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Andrew S. Baker (ASB)

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Online File Storage and Collaboration Tools

Two of my favorite tools for online storage and collaboration are DropBox and Box.net.   Because each product offers features that the other lacks, and because they appear to be attacking the challenges of collaboration different perspectives, I make use of both products, albeit to achieve slightly different objectives. 

DropBox LogoDue to the desktop client component of DropBox, it is my hands down favorite tool for synchronizing my data (particularly scripts and documents) across multiple machines, while also allowing providing for real-time collaboration of documents without me having to specifically upload them somewhere.  I can store and edit them in place, and once I’ve finished working on them, they are automatically available to any friends and colleagues that I have previously shared them with.  In a pinch, I can use the web-only access to DropBox to upload or download any critical content, but I almost exclusively use it for the backup and synchronization functionality of its client component.  Support for Windows, Mac OSX and Linux are available, but I only use it on Windows. 

Box.net, on the other hand, is online only, but it has a rich integration with 3rd party products and services, including LinkedIn, Google Gmail, Twitter, and Facebook, just to name a few. The integration with LinkedIn was what got me using Box.net, and the addition of even more services will only increase my usage. Because Box.net offers lots of flexibility in how you can share and organize your files (and still be able to get a web link for them), I use Box.net more for files where I want to provide remote access to them – especially if I don’t want the source files to be altered. Not only does it offer superior sharing and permissions options, but it allows you to track external access to shared files.  Auditing is pretty good (although you have to pay for an upgraded account to track anonymous users)

Another Dropbox advantage is that the free product offers more default space (2GB vs. 1GB) than Box.net, and rewards referrals by giving you up to 5GB total space.  Both vendors providing a couple of subscription options, with Dropbox offering up to 100GB storage, and Box.net offering up to 15GB with a 14-day trial. 

As it pertains to value, I don’t think you can directly compare the price of these two services – certainly not a per GB basis.  That is simply because I wouldn’t (and don’t) use them in the same way or to accomplish the same goals. 

I do think that both services are worth an upgrade (I’m using the free version of both right now), but I’d sooner upgrade Dropbox only because I’m more likely to run out of my current 5GB storage with that service before I exceed my 1GB Box.net storage.  Only time will tell if my usage patterns change.  Perhaps, if I were to begin collaborating more on various projects, I might need to expand the Box.net storage first, but for now, it doesn’t look quite that way.  Either way, I have two great tools that serve complimentary functions using slightly different methodology. More options for me!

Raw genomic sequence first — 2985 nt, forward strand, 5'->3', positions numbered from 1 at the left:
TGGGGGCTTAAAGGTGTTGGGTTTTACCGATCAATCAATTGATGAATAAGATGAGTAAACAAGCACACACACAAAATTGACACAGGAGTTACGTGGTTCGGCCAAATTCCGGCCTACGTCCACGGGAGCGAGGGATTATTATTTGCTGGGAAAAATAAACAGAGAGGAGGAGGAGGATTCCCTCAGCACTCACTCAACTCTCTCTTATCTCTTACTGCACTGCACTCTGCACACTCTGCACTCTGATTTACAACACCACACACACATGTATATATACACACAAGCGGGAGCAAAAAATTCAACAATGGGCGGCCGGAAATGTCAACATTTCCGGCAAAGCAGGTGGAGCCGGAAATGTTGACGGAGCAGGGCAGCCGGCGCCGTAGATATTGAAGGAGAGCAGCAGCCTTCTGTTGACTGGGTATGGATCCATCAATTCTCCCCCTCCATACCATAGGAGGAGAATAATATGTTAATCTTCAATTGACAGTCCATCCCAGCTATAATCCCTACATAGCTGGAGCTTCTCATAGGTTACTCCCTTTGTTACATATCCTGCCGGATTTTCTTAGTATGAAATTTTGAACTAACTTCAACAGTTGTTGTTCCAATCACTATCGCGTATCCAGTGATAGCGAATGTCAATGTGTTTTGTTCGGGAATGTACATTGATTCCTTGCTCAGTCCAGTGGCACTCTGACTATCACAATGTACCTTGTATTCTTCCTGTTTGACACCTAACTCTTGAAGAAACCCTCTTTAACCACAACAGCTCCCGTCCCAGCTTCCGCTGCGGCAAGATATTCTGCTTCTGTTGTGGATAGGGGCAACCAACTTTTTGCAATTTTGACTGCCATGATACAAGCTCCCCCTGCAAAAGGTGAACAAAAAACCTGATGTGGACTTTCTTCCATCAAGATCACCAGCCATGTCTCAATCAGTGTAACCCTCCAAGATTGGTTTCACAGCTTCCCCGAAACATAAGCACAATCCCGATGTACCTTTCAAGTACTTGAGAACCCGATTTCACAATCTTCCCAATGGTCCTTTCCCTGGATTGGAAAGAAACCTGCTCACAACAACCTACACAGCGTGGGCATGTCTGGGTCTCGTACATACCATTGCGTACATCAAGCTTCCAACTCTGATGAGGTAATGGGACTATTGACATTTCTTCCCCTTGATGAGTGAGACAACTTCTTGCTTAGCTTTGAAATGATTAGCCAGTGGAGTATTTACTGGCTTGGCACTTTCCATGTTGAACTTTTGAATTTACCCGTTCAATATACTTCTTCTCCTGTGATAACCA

I’d recommend that you give both of them a try, especially DropBox, which has achieved “must use” status in my toolbox.

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Posted: Sunday, May 10, 2009 2:41 PM by Logik!

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BrainWave Technology Tidbits said:

Two of my favorite tools for online storage and collaboration are DropBox and Box.net .   Because

# May 10, 2009 2:41 PM
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About Logik!

Andrew S. Baker aka ASB aka Logik!

Andrew S. Baker is a business-savvy, hands-on IT leader with expertise in mentoring people, mitigating risk, and integrating technology to drive innovation and maximize business results. He creates competitive advantage for organizations through effective IT leadership: implementation of processes and controls, and architecture of robust business solutions.

Mr. Baker has successfully led a number of high-performance technology teams in designing, deploying and maintaining secure, cost-effective computing environments for well-known companies, including Warner Music Group, The Princeton Review, Bear Stearns, About.com, and Lewco Securities.

For over a decade, Andrew has exhibited thought leadership on technology and business topics via mailing lists, technical forums, blogs, and professional networking groups, along with contributions to podcasts, webinars, and over 20 technical/business magazine articles. He also serves on several boards and committees for non-profit organizations, and within the Seventh-day Adventist church.

His personal interests include Astronomy, Basketball, Bible Study, Chess, Comics, Computers, Family Life Ministries, Reading, Strategy/Role Playing games, and Professional Networking...

A summary of Andrew's current résumé is available here, and he can be reached on a variety of social and professional networks, including LinkedIn, Facebook and Twitter.